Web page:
Supporters of gay rights in Kansas celebrated two major U.S. Supreme Court decisions released Wednesday, saying the rulings have opened the door to overturning the state's constitutional amendment banning same-sex marriage.
"There is light at the end of the tunnel," said Stephanie Mott, of the Kansas Equality Coalition, at a rally that drew about 50 people outside the Statehouse.
"There is reason to believe that in our lifetime, we will be able to marry the person that we love, even in Kansas," she said.
But the author of that state constitutional amendment, U.S. Rep. Tim Huelskamp, R-Fowler, vowed to push for an amendment to the U.S. Constitution that defines marriage "as the union of one man and one woman."
Huelskamp blasted the Supreme Court, saying, "This radical usurpation of legislative and popular authority will not end the debate over marriage in this country. Congress clearly must respond to these bad decisions."
In 5-4 rulings, the Supreme Court struck down a provision of the federal Defense of Marriage Act (DOMA) that denies federal benefits to legally married same-sex couples, and let stand same-sex marriage in California.
Repeated requests for response from Attorney General Derek Schmidt on the impact of the decision were not answered. Gov. Sam Brownback, who voted for DOMA when he was in the U.S. Senate, also did not respond for requests to his office for comment.
Advocates on both sides of the issue indicated that neither decision has any immediate impact on Kansas' constitutional amendment that declares marriage must be between one man and one woman.
But gay rights advocates and legal scholars said the decision may be the beginning of the end for the amendment, which was passed by an overwhelming majority of voters in Kansas in 2005.
Kansas University constitutional law professor Rick Levy said the court decisions increase the likelihood that the constitutional same-sex marriage ban will be overturned at some point.
He added that the Supreme Court ruling in the DOMA case is "highly significant," calling it "another step down the road to saying same-sex couples have an equal right to marry."
The Supreme Court decisions were greeted enthusiastically by gay and lesbian supporters who turned out for a rally in South Park.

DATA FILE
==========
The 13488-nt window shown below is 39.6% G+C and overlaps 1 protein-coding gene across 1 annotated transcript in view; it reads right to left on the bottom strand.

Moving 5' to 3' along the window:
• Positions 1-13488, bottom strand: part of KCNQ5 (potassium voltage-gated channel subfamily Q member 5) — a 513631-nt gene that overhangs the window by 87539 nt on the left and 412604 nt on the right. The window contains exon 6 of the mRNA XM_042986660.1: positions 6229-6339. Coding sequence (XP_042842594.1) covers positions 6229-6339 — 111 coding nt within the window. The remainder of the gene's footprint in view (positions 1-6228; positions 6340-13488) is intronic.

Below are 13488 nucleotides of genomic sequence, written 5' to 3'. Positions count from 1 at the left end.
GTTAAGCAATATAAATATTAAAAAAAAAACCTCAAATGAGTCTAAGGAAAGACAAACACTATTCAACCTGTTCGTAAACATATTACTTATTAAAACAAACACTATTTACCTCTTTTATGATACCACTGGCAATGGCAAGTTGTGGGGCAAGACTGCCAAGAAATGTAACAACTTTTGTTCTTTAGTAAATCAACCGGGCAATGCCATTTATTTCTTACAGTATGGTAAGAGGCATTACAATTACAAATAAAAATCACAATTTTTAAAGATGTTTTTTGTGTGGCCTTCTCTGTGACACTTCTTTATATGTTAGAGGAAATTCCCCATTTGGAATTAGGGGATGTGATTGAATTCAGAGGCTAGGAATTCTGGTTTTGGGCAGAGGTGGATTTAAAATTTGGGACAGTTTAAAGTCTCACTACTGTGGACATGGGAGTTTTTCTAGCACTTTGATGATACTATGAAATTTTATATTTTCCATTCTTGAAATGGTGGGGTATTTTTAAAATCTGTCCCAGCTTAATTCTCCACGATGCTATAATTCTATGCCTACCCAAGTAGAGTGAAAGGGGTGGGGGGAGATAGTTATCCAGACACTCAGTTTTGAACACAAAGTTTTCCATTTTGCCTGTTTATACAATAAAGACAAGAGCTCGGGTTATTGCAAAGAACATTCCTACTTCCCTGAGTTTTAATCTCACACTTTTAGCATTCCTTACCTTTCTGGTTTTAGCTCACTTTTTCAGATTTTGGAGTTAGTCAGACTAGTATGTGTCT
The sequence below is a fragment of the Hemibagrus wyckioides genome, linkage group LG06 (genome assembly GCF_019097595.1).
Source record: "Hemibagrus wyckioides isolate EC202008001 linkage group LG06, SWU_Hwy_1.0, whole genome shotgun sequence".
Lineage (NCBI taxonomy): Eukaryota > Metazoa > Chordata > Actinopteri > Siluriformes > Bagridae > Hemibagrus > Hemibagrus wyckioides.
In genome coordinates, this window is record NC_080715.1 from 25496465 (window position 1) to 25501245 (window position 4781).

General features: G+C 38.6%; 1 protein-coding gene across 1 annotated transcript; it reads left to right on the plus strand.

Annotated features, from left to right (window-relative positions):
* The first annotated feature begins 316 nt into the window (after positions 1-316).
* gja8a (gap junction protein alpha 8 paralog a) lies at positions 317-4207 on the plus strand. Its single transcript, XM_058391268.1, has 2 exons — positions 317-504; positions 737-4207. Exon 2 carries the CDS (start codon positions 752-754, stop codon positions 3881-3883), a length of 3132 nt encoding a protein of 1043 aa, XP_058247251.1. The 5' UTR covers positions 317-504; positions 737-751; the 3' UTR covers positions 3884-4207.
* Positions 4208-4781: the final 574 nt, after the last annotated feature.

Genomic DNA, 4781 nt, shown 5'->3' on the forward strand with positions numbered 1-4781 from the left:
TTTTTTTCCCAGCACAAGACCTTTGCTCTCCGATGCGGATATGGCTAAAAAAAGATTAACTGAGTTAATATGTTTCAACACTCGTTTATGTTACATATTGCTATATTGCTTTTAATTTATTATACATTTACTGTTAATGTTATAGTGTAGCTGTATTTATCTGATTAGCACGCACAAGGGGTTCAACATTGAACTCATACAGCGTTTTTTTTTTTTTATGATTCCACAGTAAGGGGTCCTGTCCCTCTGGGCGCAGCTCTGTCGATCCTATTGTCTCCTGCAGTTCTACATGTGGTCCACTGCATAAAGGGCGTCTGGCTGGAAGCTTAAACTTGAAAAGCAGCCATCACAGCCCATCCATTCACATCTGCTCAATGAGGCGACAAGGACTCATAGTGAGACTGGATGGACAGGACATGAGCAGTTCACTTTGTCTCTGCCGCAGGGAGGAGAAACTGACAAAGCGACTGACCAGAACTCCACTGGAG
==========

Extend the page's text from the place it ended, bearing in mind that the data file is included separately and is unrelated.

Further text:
“This is just the next step in getting our relationships recognized legally all over the country,” said Lisa Rasor, who last year married her longtime partner Lori Wagner in Iowa, one of 12 states that recognize same-sex marriages.
Mike Boring said it is still not clear whether he and his husband George King can file joint federal tax returns because even though they were married in Iowa where same-sex marriage is legal, they live in Kansas where it is not.
“We're still going to see how that works out,” Boring said. “But it's a step in the right direction.”
The two rulings also gratified some heterosexual couples, including Gary Brunk and his wife Joey Sprague.
“I think it's historic, I think it's a real move forward for equality, and our marriage doesn't feel threatened,” Brunk said.
State Sen. Marci Francisco, a Lawrence Democrat who voted against the Kansas amendment when it was adopted in 2005, said she doubts the rulings will prompt the Kansas Legislature to revisit the gay marriage issue.
“My understanding is that the decisions today in some ways invited further court action, and one of those actions would be to review the rights of states,” Francisco said.
Scott Criqui, the vice chairman for the Lawrence branch of the Kansas Equality Coalition, said, "I think it's wonderful news. It’s definitely a step in the right direction. I’m so happy for my friends who live in California. It’s as positive as anyone could expect with this Supreme Court."
Maggie Childs, an associate professor at Kansas University and a former chairwoman of the Kansas Equality Coalition, was pleased with the decision but said the struggle for equality was far from over.
"We still have things to do, and we shouldn’t forget we don’t have a no-discrimination in the workplace law on the national level," she said.
Levy noted that another provision of DOMA says states don't have to recognize a marriage that is valid in another state. The court did not act on that provision.
Thomas Witt, executive director of the Kansas Equality Coalition, said Congress needs to repeal that part of DOMA.
"Should Congress fail to act, we hope the courts will once again step in to guarantee fair treatment for all Americans," Witt said.
Witt said KEC was "elated that the Court stood on the right side of history for justice, fairness, and equality for all citizens." But, he said, Kansas and 36 other states "still treat gay and lesbian couples and their children as unequal and second-class citizens."